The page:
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Freedom Is Not Enough: The Moynihan Report and America's Struggle over Black Family Life - from LBJ to Obama [Paperback]

James T. Patterson

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Book Description

April 3 2012
In 'Freedom is Not Enough', award-winning historian James Patterson narrates the birth, life, and afterlife of the explosive Moynihan report, which altered the way we view race in America. In 1965, President Johnson was leading an optimistic nation toward progress, especially in regard to the civil rights movement, which had just achieved the landmark Civil Rights Act of 1964. But this momentum was quickly lost, in part due to the negative reception of Daniel Patrick Moynihan's Report on Black Family Life. Moynihan marshaled a formidable array of alarming statistics to paint a grim portrait of inner-city black family life, and argued that immediate national action was imperative if America hoped to prevent lower-class black families from crumbling. So pivotal was the Moynihan report that the past half-century of race relations cannot be fully comprehended without considering its role in predicting-yet falling short of averting-decades of failure. 'Freedom Is Not Enough' provides invaluable new insight into this crucial moment in American history, showing how the Moynihan report represents one of the great missed opportunities in 20th century American history.

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Product Details

  • Paperback: 288 pages
  • Publisher: Basic Books; First Trade Paper Edition edition (April 3 2012)
  • Language: English
  • ISBN-10: 0465028535
  • ISBN-13: 978-0465028535
  • Product Dimensions: 22.6 x 14.5 x 2 cm
  • Shipping Weight: 340 g

Product Description


William Julius Wilson, Lewis P. and Linda L. Geyser University Professor at Harvard University
Freedom is Not Enough is a well written, insightful, and carefully documented social history of the late Senator Daniel Patrick Moynihan infamous report on black family life. Careful readers will appreciate James Patterson’s excellent and balanced discussion of the events surrounding this controversial report. Indeed, although other studies have focused on the Moynihan Report, none matches Patterson's creative synthesis and analysis of the complex racial, political, social, and cultural issues that influenced both the writing of the report and the public's reaction to it. Patterson's illuminating book is a must-read.”

John Dittmer, Professor Emeritus of History at Depauw University, and author of the Bancroft Prize winning Local People: The Struggle for Civil Rights in Mississippi
"Elegantly written, even-handed, and timely, Freedom is Not Enough is a tour de force. After exploring the controversy that has followed the Moynihan report down through the decades, Patterson concludes that Moynihan deserves far better than he has gotten. Not convinced? Then by all means read this book!"

E. J. Dionne Jr., author of Why Americans Hate Politics and Souled Out
“The debate unleashed by the late Daniel Patrick Moynihan over the fate of the African-American family was one of the most difficult, important and misunderstood moments in our recent history. We should all be grateful that one of our greatest and most fluent historians has turned his shrewd attention to the episode. Freedom is Not Enough explains what the controversy was really about, unearths new evidence, and makes clear that this is a debate -- as President Obama has insisted -- still vital in our time. All who are committed to social justice and equality will profit from James Patterson’s riveting account.”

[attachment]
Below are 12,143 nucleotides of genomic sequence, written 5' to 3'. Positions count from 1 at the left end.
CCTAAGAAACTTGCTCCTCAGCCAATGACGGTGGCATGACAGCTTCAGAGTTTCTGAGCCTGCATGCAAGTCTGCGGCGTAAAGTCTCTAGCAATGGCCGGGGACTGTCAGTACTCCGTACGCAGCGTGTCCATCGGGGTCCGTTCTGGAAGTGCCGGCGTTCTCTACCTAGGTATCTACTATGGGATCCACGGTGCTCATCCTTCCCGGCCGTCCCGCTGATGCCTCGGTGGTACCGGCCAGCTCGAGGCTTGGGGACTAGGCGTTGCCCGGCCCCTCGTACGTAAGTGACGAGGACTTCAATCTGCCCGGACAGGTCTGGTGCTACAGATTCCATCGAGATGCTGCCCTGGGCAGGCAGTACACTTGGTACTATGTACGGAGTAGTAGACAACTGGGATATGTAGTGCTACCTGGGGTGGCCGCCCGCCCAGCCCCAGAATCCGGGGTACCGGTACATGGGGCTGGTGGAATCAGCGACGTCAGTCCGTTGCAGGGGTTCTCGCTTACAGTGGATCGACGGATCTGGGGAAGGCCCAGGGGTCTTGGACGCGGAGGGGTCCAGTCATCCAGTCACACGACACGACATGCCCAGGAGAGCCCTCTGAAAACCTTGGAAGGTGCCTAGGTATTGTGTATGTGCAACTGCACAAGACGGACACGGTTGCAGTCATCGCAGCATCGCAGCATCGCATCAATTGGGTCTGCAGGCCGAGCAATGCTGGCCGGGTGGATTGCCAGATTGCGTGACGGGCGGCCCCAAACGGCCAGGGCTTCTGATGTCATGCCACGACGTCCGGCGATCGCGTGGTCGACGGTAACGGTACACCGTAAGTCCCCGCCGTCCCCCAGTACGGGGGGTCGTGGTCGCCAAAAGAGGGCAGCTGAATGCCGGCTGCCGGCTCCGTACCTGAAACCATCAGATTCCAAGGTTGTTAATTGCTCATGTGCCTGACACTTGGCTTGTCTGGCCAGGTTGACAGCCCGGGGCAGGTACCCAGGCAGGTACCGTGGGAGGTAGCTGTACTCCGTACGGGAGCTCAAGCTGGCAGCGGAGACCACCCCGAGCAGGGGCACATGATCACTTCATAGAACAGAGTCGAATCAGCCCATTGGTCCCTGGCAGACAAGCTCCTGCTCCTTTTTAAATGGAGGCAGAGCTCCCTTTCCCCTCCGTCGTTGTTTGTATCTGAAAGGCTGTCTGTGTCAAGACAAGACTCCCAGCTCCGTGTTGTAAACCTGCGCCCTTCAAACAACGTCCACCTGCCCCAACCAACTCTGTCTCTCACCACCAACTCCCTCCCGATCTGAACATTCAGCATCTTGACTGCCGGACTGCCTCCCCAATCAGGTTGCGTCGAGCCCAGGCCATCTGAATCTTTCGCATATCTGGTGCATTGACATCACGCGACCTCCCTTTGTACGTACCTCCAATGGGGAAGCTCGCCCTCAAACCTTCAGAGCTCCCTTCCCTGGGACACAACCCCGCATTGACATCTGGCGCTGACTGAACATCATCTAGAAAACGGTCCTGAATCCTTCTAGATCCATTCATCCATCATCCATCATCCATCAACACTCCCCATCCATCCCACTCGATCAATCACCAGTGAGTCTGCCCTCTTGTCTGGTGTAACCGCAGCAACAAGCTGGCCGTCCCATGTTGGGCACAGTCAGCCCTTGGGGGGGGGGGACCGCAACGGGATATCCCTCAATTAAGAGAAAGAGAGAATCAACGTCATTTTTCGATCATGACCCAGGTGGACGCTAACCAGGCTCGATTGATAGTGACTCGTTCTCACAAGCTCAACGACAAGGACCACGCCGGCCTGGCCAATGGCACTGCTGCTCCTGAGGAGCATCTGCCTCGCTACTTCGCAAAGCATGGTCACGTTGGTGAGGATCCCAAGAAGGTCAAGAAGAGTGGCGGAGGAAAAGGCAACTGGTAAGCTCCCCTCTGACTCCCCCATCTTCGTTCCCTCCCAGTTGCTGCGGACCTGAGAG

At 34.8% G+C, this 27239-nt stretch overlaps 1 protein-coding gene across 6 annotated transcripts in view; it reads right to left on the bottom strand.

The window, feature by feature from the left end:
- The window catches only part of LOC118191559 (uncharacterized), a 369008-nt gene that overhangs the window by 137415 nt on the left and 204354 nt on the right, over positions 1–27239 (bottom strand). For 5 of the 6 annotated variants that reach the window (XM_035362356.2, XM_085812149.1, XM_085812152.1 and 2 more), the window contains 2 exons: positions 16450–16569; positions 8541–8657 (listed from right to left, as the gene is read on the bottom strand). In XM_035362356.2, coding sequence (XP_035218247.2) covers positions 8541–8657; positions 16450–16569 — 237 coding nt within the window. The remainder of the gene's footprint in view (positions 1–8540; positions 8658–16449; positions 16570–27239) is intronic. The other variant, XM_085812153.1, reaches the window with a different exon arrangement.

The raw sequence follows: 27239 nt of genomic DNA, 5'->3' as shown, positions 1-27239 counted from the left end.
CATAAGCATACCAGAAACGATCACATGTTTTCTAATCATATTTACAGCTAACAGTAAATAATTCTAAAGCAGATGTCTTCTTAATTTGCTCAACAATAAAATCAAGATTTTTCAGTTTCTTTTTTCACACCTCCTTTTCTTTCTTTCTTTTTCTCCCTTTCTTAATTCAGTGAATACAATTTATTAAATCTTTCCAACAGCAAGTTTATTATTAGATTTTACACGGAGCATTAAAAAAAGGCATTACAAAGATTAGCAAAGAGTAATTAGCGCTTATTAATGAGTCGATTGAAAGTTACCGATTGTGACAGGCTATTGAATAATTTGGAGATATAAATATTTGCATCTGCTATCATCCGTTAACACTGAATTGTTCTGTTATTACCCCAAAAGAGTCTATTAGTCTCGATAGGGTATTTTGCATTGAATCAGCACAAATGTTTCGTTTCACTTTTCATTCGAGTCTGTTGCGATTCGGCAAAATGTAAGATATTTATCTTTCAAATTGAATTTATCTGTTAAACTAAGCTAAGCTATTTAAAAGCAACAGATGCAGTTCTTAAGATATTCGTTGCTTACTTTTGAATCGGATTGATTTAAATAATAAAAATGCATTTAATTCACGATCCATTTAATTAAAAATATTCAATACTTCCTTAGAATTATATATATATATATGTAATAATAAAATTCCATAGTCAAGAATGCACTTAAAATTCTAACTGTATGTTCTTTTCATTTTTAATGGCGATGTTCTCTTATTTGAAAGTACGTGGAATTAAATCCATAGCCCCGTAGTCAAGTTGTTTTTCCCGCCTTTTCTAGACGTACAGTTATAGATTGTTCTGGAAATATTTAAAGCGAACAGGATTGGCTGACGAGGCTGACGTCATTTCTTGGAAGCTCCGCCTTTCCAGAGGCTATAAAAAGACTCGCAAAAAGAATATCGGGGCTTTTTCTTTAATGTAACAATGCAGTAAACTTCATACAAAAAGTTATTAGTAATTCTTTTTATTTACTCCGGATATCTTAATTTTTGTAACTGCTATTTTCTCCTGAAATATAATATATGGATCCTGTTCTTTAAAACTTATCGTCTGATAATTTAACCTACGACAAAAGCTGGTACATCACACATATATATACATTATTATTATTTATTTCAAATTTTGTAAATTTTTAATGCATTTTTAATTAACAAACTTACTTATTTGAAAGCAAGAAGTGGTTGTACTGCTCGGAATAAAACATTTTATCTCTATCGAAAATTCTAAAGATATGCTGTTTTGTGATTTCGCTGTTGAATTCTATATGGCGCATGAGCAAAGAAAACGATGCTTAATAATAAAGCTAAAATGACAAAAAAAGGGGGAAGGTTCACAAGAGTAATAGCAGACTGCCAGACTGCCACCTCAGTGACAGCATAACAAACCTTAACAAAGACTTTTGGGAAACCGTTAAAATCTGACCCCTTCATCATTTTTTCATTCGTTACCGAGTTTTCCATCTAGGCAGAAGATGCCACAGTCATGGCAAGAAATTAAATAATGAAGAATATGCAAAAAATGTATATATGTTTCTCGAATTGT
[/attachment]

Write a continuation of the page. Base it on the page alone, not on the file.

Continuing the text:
Nathan Glazer, Professor Emeritus of Sociology at Harvard University
"James Patterson has written a full and absorbing history of the controversy that erupted over the Negro family and its connection to black poverty, in the wake of Daniel P. Moynihan's report of 1965. The issue was buried for decades, but inevitably re-emerged, shaped welfare reform in the 1990's, and is with us still 45 years after Moynihan's report."

Kirkus Reviews
“An astute, timely study of Daniel Patrick Moynihan’s important 1965 jeremiad…an excellent revisiting of a prescient report.”

Library Journal
“Patterson presents a history of this controversial, now vindicated, report, which for decades informed and roiled the debate over black poverty in the nation's cities.”

Wall Street Journal
“A concise and judicious account of Mr. Moynihan’s political career, the report her made famous and the policy debates that the report inspired…Freedom Is Not Enough is written in an engaging style that makes these debates come alive again and that reminds us of their continuing importance.”

“A careful analysis of the report, highlighting Moynihan’s emphasis on the need for economic development in black communities with particular focus on black men and arguing for welfare assistance that did not disrupt family structures.”

National Review
“This is a humble history, written without exaggeration or irony, and largely without bias. Below its modest exterior, however, lies a doleful cautionary tale about the vanity of politics and the limits of government, a tale that comes at a particularly apt political moment.”
Washington Post
“[A] fine-grained study… Patterson’s key contribution is to show how the controversy that Moynihan triggered continued to warp public discussion of the concerns he raised long after the report itself had been filed away.”
Journal of American History